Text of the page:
Barack Obama’s second term hasn’t even officially begun. But we already know that the tone will be even more demanding and confrontational than his first term. That became clear in the so-called negotiations over the fiscal cliff.
Except there weren’t really any negotiations. It was pretty much “my way or the highway.” One of his most recalcitrant representatives in discussions with Congressional leaders was White House Chief of Staff Jack Lew.
In fact, Lew’s intransigence so infuriated Senate Minority Leader Mitch McConnell that the normally mild-mannered Republican refused to meet with him anymore. To show you just how extreme Lew was, the Democrats brought in Vice President Joe Biden as a “moderating” influence. Imagine Biden being the calming voice in the room.
So how did all those negotiations end? Here’s how veteran Washington observer Pat Buchanan described the results:
“Rather than do a deal with Speaker John Boehner and offer one-for-one budget cuts for tax hikes, the president forced congressional Republicans into a humiliating climb-down and public retreat that split the House majority asunder. Then he spiked the football to rub it in, saying he had made good on his pledge to make the rich pay.”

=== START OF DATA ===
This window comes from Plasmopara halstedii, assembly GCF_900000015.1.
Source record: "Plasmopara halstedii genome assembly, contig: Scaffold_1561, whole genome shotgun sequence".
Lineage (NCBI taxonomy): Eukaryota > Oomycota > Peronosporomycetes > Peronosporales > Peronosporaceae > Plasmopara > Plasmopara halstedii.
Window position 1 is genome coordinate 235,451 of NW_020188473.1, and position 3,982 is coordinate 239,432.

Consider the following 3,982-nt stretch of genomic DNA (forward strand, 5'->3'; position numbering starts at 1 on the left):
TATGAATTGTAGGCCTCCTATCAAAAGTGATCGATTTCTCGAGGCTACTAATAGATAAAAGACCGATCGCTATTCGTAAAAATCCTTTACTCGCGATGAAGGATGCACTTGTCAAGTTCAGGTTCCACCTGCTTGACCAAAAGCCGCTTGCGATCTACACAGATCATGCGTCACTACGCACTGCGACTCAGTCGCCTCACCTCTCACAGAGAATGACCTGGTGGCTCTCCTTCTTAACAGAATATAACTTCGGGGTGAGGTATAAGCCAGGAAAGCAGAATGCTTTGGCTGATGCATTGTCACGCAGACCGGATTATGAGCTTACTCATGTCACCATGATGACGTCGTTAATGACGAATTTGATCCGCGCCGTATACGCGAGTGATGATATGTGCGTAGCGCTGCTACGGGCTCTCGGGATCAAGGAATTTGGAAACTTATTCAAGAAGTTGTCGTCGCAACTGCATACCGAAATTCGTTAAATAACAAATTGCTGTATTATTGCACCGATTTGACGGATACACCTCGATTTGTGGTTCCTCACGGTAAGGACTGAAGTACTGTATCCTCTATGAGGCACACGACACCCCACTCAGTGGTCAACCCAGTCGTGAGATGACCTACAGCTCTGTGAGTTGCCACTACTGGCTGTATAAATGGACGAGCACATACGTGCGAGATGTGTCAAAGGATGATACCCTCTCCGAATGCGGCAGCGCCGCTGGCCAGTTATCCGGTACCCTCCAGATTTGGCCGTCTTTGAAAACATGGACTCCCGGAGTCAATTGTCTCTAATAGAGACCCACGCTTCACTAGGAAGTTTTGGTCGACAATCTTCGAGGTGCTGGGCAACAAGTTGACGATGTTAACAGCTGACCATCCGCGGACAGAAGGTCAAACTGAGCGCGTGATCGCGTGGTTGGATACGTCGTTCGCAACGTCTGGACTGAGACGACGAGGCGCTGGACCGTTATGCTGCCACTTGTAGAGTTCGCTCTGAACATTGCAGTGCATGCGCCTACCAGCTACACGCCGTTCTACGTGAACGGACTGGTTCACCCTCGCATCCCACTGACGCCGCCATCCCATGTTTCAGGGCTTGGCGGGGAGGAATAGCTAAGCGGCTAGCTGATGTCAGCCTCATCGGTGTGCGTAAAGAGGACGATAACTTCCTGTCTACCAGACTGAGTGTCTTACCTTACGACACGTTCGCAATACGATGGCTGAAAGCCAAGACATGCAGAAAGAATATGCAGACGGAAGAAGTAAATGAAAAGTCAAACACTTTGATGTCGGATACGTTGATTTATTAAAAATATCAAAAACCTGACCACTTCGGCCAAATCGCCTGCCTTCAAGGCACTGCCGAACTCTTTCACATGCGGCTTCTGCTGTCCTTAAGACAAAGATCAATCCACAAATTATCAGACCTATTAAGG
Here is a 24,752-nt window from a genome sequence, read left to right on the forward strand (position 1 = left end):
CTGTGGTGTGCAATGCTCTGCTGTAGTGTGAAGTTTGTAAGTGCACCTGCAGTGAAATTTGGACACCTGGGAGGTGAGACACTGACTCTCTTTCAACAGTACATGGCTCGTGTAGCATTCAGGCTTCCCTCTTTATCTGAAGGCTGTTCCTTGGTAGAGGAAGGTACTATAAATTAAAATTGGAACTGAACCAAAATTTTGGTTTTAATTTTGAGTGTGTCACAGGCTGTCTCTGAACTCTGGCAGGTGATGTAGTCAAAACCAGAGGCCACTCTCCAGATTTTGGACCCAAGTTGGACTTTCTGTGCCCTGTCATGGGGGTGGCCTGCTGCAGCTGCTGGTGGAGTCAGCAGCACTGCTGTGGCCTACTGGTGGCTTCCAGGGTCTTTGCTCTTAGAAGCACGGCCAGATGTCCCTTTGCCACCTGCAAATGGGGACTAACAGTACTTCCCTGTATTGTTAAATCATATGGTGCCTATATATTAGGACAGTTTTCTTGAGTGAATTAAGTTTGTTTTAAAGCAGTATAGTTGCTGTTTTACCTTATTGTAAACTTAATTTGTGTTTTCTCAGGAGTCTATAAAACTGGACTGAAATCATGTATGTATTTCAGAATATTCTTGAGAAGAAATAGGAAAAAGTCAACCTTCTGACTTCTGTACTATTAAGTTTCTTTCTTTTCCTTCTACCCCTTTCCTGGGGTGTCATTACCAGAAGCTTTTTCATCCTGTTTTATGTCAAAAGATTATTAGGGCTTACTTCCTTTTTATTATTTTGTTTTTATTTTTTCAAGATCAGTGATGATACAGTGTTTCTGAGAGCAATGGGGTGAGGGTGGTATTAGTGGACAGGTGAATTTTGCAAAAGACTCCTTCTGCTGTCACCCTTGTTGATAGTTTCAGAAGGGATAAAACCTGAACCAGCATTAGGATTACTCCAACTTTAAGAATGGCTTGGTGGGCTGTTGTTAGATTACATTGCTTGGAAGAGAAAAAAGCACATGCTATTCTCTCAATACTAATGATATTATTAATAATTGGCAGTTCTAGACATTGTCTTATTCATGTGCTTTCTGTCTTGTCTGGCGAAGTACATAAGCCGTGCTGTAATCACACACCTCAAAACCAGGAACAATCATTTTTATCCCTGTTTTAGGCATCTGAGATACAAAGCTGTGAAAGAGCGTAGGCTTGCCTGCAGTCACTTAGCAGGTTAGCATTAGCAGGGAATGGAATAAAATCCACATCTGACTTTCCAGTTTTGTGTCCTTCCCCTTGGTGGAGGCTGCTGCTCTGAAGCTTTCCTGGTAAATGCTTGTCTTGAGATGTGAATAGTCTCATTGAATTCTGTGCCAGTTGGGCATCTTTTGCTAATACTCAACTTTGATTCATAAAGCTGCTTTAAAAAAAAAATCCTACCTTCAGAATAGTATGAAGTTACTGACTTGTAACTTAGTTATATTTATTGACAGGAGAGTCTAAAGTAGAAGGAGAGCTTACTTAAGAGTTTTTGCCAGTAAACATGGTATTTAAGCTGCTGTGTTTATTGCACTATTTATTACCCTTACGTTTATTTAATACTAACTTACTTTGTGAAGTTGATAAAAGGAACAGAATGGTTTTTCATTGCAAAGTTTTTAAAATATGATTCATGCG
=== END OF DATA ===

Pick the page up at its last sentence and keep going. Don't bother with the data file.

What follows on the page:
Obama then added insult to injury, at least as far as conservative Republicans are concerned, by nominating Lew to succeed Timothy Geithner as Secretary of the Treasury.
John Carney, an editor at CNBC.com, said that by nominating Lew for the Treasury post, Obama was being intentionally antagonistic. Indeed, he is sending a “pointed message” that he is now ready to “pick fights with Congress.”
Indeed, that is precisely what has been happening.
Two years ago, when he was serving as Obama’s budget director, Lew testified that Obama’s budget “will get us ... to the point where we can look the American people in the eye and say we’re not adding to the debt anymore.”
What a joke! Instead of not adding to the debt, Obama increased the national debt by $6 trillion in four short years. His Administration overspent receipts by more than $1 trillion a year every year he’s been in office.
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Chip Wood (photo)